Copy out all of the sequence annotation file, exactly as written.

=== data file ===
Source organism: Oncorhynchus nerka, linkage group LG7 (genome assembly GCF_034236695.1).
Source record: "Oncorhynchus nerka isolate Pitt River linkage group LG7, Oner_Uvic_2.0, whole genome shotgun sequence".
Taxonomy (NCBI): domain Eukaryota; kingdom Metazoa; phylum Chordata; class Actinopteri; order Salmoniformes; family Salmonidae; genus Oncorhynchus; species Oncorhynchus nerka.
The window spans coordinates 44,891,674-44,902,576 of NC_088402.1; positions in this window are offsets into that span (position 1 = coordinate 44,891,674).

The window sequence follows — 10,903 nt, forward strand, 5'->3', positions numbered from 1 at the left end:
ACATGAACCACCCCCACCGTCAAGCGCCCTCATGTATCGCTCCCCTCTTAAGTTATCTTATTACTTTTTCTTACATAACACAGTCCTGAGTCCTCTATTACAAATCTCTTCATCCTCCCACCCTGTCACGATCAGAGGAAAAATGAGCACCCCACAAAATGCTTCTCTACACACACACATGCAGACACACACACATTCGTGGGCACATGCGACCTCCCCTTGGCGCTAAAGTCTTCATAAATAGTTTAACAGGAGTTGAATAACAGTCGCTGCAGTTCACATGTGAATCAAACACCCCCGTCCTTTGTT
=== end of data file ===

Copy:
Source organism: Oncorhynchus nerka, linkage group LG7 (genome assembly GCF_034236695.1).
Source record: "Oncorhynchus nerka isolate Pitt River linkage group LG7, Oner_Uvic_2.0, whole genome shotgun sequence".
Taxonomy (NCBI): domain Eukaryota; kingdom Metazoa; phylum Chordata; class Actinopteri; order Salmoniformes; family Salmonidae; genus Oncorhynchus; species Oncorhynchus nerka.
The window spans coordinates 44,891,674-44,902,576 of NC_088402.1; positions in this window are offsets into that span (position 1 = coordinate 44,891,674).

The window sequence follows — 10,903 nt, forward strand, 5'->3', positions numbered from 1 at the left end:
ACATGAACCACCCCCACCGTCAAGCGCCCTCATGTATCGCTCCCCTCTTAAGTTATCTTATTACTTTTTCTTACATAACACAGTCCTGAGTCCTCTATTACAAATCTCTTCATCCTCCCACCCTGTCACGATCAGAGGAAAAATGAGCACCCCACAAAATGCTTCTCTACACACACACATGCAGACACACACACATTCGTGGGCACATGCGACCTCCCCTTGGCGCTAAAGTCTTCATAAATAGTTTAACAGGAGTTGAATAACAGTCGCTGCAGTTCACATGTGAATCAAACACCCCCGTCCTTTGTT